Forecasts are not only important for planning our day-to-day activities, but are also vital for numerous sectors such as transport, agriculture, commerce and industry. The economic and social benefits of accurate weather forecasts are huge; they allow time to prepare and make decisions, whether it be about gritting the roads, routeing air or marine traffic, irrigating crops or planning construction. In the extreme, knowing that hazardous weather is on the way can protect property and save lives. None of this would be possible without scientific knowledge of our planet, and satellites.
While weather forecasts are pretty reliable today, with so much at stake there is an ongoing effort not only to ensure that reliable data from satellites continues to be delivered for years to come, but also to improve forecasts even further.
Satellite instruments are very complex, often making many thousands of individual observations and requiring sophisticated techniques to interpret the information they contain. In addition, forecasts rely of data from satellites in two different types of orbit to offer complementary perspectives of Earth and evolving weather systems.
Satellites in geostationary orbit hover around 36 000 km above the equator, remaining stationary with respect to the rotating Earth and thus can record or transmit images of the entire hemisphere below continuously. Satellites in polar orbit fly around Earth from pole to pole at a much lower attitude of a few hundred kilometres above the surface.
The high-altitude geostationary orbit allows a large portion of Earth’s surface to be in constant view. The European Meteosat and the US NOAA GOES satellites are important examples of geostationary meteorological satellites constantly observing Europe and Africa, and the Americas, respectively. They provide important information on destructive weather phenomena such as continental-scale thunderstorm fronts and hurricanes.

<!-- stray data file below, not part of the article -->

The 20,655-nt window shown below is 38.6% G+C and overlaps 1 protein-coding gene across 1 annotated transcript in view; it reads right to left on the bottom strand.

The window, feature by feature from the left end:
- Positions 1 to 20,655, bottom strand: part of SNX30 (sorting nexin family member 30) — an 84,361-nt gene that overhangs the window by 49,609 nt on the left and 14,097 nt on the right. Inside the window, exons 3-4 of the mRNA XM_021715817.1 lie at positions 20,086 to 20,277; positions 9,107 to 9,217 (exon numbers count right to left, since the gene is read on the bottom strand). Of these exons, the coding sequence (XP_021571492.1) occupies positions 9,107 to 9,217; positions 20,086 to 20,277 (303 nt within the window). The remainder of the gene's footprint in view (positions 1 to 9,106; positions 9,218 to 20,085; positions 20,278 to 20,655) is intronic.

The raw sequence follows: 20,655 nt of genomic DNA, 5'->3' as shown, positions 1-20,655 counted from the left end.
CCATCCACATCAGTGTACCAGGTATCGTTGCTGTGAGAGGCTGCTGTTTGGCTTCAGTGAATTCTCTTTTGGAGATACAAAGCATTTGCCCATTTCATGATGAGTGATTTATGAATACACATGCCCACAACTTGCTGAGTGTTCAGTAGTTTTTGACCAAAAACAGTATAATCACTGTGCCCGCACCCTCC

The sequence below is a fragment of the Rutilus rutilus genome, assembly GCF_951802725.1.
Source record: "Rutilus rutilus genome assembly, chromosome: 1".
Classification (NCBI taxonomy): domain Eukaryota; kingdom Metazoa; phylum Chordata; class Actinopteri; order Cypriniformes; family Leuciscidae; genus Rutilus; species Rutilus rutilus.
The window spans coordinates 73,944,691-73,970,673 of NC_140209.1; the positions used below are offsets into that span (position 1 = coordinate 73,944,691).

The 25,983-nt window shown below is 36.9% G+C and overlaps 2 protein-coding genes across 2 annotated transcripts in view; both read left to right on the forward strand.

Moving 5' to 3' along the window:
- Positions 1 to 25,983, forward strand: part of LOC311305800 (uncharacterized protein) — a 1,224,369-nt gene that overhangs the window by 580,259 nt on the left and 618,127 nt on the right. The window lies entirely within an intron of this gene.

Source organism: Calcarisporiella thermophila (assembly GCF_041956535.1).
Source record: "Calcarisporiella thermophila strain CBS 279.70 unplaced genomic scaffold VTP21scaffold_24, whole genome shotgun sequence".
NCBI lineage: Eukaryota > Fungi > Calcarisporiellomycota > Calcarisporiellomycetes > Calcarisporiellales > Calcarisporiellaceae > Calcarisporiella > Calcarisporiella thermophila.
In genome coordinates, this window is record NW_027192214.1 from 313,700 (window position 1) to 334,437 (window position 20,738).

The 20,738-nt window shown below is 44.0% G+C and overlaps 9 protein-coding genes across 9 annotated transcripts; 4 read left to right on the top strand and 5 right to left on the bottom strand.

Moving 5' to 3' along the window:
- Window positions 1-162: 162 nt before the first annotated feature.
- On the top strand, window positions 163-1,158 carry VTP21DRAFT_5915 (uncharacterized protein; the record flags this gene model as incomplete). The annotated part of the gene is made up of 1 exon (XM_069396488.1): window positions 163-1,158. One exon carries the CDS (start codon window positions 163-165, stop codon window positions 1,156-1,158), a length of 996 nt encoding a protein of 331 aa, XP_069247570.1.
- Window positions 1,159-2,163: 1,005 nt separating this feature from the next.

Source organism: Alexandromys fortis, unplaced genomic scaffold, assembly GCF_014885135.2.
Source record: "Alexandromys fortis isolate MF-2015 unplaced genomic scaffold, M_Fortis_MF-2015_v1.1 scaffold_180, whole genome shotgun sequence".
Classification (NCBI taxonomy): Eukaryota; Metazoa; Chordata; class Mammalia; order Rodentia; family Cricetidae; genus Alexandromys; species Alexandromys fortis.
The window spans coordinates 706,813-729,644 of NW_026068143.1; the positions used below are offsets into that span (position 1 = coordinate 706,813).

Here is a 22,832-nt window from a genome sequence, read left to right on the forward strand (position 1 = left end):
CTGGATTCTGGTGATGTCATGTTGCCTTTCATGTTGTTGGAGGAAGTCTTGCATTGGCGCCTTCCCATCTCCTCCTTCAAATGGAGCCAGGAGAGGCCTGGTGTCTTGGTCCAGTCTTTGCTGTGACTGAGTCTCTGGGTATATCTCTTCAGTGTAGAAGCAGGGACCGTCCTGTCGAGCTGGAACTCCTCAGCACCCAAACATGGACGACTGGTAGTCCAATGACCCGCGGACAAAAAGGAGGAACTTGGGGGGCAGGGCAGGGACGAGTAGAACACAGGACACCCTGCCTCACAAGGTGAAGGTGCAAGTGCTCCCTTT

Satellites orbiting from pole to pole, however, collect data over the entire planet in a matter of days. MetOp and JPSS, the fleet of European and US weather satellites in this orbit, provide significant data for the weather forecasting systems.
ESA has been building satellites for weather forecasting for more than four decades. The Meteosat series go back to 1977 and were designed to deliver data from geostationary orbit. The first MetOp, designed for polar orbit, was launched in 2006.
Building on the success of both series, ESA is now building the Meteosat Third Generation series to offer even better data for forecasters.
These two types of mission are realised through cooperation with Eumetsat.
Eumetsat operates Meteosat and MetOp missions with the purpose of supplying weather and climate-related satellite data, images and products – 24 hours a day, 365 days a year – to European national meteorological services other users worldwide.